The right answers to frequently asked questions
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Gene Synthesis / Molecular Biology
Products & Services
How do you optimise synthetic genes?
Using our proprietary software GENEius, the supplied amino acid or DNA sequences will be optimised and adapted e.g. to the codon usage of any organism. Also repeats or hairpin structures are avoided and the GC content is adjusted.
GENEius is also available as a free online tool for our customers.
What lengths of synthetic DNA can you synthesise?
We can synthesise sequences or complete genes from very short fragments up to several thousand base pairs in length. Please contact us for a quote.
What is the difference between a long oligo and a synthetic gene?
Oligos are, due to chemical reasons, limited in length (max. 120-200 bases) and single stranded. The length of a synthetic gene might extend to several thousand base pairs. Synthetic genes are double stranded and generally cloned.
What is the difference between genes delivered cloned into a vector and delivered as linear PCR product?
Although the sequence of the linear gene will have been analysed and sequence congruence will be 100%, the PCR product represents a mixture of correct and incorrect sequences. Therefore, after subcloning not all clones will show the expected sequence. We recommend analysing 6-12 clones for genes of 300-950 bp.
For cloned genes you receive plasmids with the 100% correct sequence.
Do you offer cloning into a vector of my choice?
Yes. We offer additional subcloning of your gene into any vector, for example expression vectors.
Please send your specific vector1 for subcloning together with the printout of the order confirmation to the following address:
Gene Synthesis Laboratory
Anzinger Str. 7a
Which scales of plasmid preparation do you offer?
We offer the following preparation scales:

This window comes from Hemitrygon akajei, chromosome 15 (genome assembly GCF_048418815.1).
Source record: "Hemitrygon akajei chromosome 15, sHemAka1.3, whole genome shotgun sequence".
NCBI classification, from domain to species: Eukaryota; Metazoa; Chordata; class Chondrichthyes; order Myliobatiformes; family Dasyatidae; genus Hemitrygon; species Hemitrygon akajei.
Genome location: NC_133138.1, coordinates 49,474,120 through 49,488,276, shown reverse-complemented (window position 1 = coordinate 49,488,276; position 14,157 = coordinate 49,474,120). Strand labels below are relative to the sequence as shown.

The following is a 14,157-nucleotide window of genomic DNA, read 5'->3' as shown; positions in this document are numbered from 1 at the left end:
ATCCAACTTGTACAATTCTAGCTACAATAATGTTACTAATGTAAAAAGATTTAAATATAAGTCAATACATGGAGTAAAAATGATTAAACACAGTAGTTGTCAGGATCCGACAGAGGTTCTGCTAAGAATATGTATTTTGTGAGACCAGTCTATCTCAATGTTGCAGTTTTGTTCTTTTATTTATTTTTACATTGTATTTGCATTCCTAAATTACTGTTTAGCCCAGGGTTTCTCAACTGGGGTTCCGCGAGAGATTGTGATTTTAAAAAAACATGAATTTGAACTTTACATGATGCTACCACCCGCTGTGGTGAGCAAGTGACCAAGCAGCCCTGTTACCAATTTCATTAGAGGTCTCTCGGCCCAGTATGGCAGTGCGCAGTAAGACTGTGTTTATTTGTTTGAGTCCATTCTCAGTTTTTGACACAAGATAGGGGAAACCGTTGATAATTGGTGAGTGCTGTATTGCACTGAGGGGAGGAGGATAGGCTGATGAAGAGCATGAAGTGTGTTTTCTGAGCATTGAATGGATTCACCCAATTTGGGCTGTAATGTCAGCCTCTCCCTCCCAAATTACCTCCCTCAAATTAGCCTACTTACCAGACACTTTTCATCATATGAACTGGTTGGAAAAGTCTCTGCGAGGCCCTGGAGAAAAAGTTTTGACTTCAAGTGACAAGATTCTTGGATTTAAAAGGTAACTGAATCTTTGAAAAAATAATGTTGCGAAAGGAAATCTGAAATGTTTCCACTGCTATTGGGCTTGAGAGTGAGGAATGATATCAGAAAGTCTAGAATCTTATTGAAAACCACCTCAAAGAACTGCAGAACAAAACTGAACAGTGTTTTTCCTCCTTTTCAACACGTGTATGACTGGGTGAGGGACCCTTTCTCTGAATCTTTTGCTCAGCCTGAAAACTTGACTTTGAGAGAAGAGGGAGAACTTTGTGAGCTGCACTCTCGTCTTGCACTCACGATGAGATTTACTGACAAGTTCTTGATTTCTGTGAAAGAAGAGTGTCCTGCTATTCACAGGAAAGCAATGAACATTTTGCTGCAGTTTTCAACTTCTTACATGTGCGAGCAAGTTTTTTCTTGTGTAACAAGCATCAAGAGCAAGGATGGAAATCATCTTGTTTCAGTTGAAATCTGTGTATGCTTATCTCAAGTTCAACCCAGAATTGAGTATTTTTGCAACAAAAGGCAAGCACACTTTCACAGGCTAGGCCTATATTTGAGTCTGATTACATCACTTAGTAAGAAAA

- Mini scale plasmid preparation: 1-10 µg Plasmid-DNA
- Midi scale plasmid preparation: 15-50 µg Plasmid-DNA
- Maxi scale plasmid preparation: 100-500 µg Plasmid-DNA
- Mega scale plasmid preparation: 500 µg-2.5 mg Plasmid-DNA
- Giga scale plasmid preparation: up to 10 mg Plasmid-DNA
More information about our plasmid preparation service can be found here
What quality standards can I expect?
We verify each synthetic gene via double-stranded DNA sequencing by our in-house sequencing service. We ensure 100% sequence accuracy of every cloned gene.
The high quality standard of the complete synthesis process is permanently assured by our professional quality management.
What are the turnaround times?
The standard turnaround times (plus one day for the shipment) are:
|Standard Genes (up to 1000 bp)
||6 working days
|Standard Genes < 2000 bp
||15 - 20 working days
|Standard Genes > 2000 bp
||5 additional working days / kbp
||additional 5 - 10 working days
||additional 5 - 10 working days
The turnaround times for our Express Genes are:
|Express Genes (up to 1000 bp)
||4 working days
|Express Genes (up to 1500 bp)
||6 working days
|Express Genes (up to 2000 bp)
||7 working days
|Express Genes (up to 3000 bp)
||11 working days
|Express Genes (up to 4000 bp)
||13 working days
||additional 4 working days
Will my data be treated confidentially?
From the synthesis of the oligos, over the gene synthesis itself up to the quality control by DNA sequencing, Eurofins Genomics offers a complete in-house process, to ensure 100% confidentiality.
How to order
How do I order a synthesised gene?
Standard and complex genes can easily be ordered through our Ecom system.
Alternatively, you can also use the quote request form on our website.
This also applies for Combinatorial Libraries.
Upon the entry of your offer request, our experts will contact you immediately.
Can I track the status of my gene synthesis order?
You can track the order status as well as the delivery status if you have placed your order via our Ecom system. In your personal Ecom account all your order data are stored.
Find your order history via the "my orders" button where you can track the process status of your orders at any time and download your order confirmations and delivery notes of a period of two years.
In case of any questions please contact our Customer Support Team.
Ordering GeneStrands from FASTA files
The GeneStrands order page provides, additionally to the single entry format the possiblitlity to upload or to copy & paste gene names and sequences. The latter is particularly useful in case of ordering many GeneStrands at once.